The future of breast implant
litigation is beginning to look like a bust to the nation's trial
Study after study has shown
no link between breast implants and disease.1
Trial lawyers hoping to profit
from future implant case awards and settlements took a major hit
recently when a panel of four expert, neutral scientists appointed
by the federal judge handling 9,0002 implant cases reached this conclusion:
available scientific evidence does not link breast implants with
Furthermore, a congressionally-ordered
study conducted by the Institute of Medicine also reported this
summer that implants cannot be shown to cause connective tissue
The case against the case against
implants is not limited to the United States. In 1998, the European
Committee on Quality Assurance and Medical Devices in Plastic
Surgery found "conclusive" evidence that auto-immune
and connective tissue diseases, like rheumatoid arthritis and
lupus, are not caused by implants. The British government's Independent
Review Group reached the same conclusion.5
All this is good news indeed
for the one percent of American women with implants, approximately
20% of whom got them for reconstructive purposes.6
But what is good news for patients
isn't good news for trial lawyers spoiled by the $7.2 billion
implant manufacturers have made available for settlements.7
With money pouring in at that rate, these lawyers are unwilling
to see the spigot turned off.
These lawyers and their allies
aren't happy that scientific studies are easing women's worries.
They want studies that show implants are harming women: so much
so, they're getting involved in the medical studies themselves.
But "scientific" studies
involving parties with a financial stake in the outcome are rarely
One FDA study that is raising
more than a few eyebrows is expected to be published soon in the
British medical journal Lancet. This study of implant rupture
rates includes in a leading role a radiologist who has been paid
by plaintiffs lawyers to testify in breast implant cases. The
researcher not only analyzed the rupture rates for the study,
but trained the technician who performed MRI scans for diagnosing
This is significant because
a rupture finding through an MRI is highly subjective. What appears
to one researcher to be a rupture may not to another. To increase
accuracy, ultrasound and mammography can be used to verify the
MRI findings, but that was not done in this study. The best way
to diagnose a rupture is removal and examination of the implant.
This method was not used in this study either.
According to the study protocol,
it also diagnoses "rupture" in cases where no actual
rupture or defect is found. The study cites as a "rupture"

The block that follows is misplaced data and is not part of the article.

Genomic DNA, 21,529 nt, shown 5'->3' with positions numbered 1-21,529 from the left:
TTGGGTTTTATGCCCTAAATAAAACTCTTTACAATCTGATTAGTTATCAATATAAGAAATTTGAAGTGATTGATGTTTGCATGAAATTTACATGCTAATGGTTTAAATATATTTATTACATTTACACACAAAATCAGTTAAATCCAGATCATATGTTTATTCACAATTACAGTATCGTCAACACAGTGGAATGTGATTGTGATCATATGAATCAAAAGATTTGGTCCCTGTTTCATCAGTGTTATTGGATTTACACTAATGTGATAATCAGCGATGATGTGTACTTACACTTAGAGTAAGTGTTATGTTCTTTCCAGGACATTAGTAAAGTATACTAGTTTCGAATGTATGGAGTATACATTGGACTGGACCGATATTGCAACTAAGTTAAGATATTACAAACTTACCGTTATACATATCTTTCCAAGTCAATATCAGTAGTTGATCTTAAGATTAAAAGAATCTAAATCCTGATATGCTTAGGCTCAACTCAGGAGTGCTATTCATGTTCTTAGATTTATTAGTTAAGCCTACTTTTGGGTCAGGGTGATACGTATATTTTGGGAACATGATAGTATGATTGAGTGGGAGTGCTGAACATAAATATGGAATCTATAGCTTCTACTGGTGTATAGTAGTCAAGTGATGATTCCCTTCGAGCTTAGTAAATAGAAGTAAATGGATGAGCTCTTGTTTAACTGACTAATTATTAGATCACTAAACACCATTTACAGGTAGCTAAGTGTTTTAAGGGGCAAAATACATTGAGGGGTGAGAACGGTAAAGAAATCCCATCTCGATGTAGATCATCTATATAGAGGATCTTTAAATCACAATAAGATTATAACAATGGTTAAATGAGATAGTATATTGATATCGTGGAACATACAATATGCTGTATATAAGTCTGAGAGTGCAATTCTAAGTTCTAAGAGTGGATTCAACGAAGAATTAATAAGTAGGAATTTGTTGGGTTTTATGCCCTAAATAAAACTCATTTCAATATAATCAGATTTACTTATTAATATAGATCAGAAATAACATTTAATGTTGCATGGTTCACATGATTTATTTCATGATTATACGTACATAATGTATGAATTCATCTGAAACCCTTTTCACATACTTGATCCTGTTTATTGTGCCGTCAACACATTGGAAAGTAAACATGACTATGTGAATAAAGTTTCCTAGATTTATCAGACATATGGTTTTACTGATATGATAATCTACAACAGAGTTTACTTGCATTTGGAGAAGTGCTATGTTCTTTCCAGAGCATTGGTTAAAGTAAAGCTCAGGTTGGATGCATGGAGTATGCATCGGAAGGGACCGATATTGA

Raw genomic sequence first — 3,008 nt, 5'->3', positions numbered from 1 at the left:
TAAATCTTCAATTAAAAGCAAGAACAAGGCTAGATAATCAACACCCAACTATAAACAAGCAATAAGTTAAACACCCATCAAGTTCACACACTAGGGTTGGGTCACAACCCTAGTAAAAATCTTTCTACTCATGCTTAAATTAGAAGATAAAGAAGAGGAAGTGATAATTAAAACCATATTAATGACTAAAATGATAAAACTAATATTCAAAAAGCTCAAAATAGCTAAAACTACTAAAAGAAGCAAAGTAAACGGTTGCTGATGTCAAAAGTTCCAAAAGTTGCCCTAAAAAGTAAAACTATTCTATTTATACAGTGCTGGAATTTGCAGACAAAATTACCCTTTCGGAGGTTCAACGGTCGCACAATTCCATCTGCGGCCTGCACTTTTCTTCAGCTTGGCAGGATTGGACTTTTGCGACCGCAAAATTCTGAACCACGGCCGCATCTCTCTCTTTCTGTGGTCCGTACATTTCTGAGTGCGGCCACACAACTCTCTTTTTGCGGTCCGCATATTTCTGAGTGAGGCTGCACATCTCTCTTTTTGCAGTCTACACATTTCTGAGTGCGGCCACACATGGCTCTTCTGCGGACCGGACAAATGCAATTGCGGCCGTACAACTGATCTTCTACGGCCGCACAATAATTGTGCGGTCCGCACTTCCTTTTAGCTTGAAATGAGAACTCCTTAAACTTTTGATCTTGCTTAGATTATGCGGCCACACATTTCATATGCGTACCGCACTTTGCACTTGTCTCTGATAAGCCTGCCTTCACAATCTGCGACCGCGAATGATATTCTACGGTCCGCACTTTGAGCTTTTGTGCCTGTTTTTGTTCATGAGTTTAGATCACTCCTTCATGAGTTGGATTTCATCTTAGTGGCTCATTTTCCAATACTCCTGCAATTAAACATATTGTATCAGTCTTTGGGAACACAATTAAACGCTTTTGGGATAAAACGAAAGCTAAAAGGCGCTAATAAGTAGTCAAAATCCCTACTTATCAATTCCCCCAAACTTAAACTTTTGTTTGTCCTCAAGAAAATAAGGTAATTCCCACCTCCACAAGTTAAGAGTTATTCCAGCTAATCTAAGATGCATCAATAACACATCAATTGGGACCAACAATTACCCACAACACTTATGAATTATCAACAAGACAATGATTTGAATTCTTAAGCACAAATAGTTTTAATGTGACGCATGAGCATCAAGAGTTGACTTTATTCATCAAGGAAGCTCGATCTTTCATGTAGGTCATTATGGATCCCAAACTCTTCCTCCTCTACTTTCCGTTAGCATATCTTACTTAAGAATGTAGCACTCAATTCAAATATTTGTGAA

any case in which silicone is found outside an implant. This leads
to an artificially high rupture rate, since silicone from earlier
implants, from injections and from other procedures may be present.
Even if rupture is the correct
diagnosis, the study does not determine if the cause is manufacturer
error. Implants can rupture for many reasons, including trauma
and surgical error. There is even a medical procedure, called
a closed capsulotomy, in which trauma is intentionally inflicted
to loosen normal scar tissue surrounding the implant. This procedure,
which is not recommended by implant manufacturers, can cause rupture.
Another warning sign is that
the study examines a nonrepresentative sample of women. The study
drew participants from a larger study of 17,424 women found through
19 plastic surgery practices, but only took women from two of
those practices, both located in Birmingham, Alabama. Birmingham
is the unofficial capital of breast implant litigation. Respondents
there are more likely than most to have a history of implant complaints.
Furthermore, of the 3,593 women invited to participate in the
study, only 359 agreed to do so. It is not unlikely that women
with implant problems were more interested in participation than
women with no complaints.
This is somewhat akin to studying
the nation's fondness for the Pittsburgh Steelers by interviewing
only Pittsburghers with an interest in football. The study's results
simply won't be representative of the nation as a whole.
Given the Clinton Administration's
propensity to grant favors to its political donors, and the fact
that trial lawyers are top Clinton donors, the FDA should explain
its involvement in a study of questionable objectivity. Trial
lawyers are pinning their hopes that this study will do for them
what so many others have failed to do: find that breast implants
are causing unexpected health dangers for women. The continued
profitability of breast implant lawsuits requires no less.
1. See Amy Ridenour, "Alar
Redux: Hollywood Peddles Shaky Science Once Again," National
Policy Analysis #202, The National Center for Public Policy Research,
Washington, D.C., June 1999, http://www.nationalcenter.org/NPA202.html;
Doug Bandow, "Torts Later, The Case Against Implants Collapses,"
Wall Street Journal, November 30, 1998; among others.
2. "Burst Ballon: There's
No Proof Breast Implants Cause Serious Ills," Time, December
14, 1998, page 75.
3. Marcia Angell, "Trial
by Science," New York Times, December 9, 1998.
4. Gina Kolata, "Panel
Confirms No Major Illness Tied to Implants," New York Times,
June 21, 1999.
5. Doug Bandow, "Torts
Later, The Case Against Implants Collapses," Wall Street
Journal, November 30, 1998.
6. "FDA Studies Breast
Implant Complaints," UPI Science News, UPI, November 9, 1998.
7. Jocelyn Kaiser, "Panel
Discounts Implant Disease Risk," Science, American Association
for the Advancement of Science, June 25, 1999.
8. Eric Peters, "Junk Science
Jeremiad," Washington Times, August 6, 1999.
Amy Ridenour is president of The National
Center for Public Policy Research. Comments may be sent to firstname.lastname@example.org.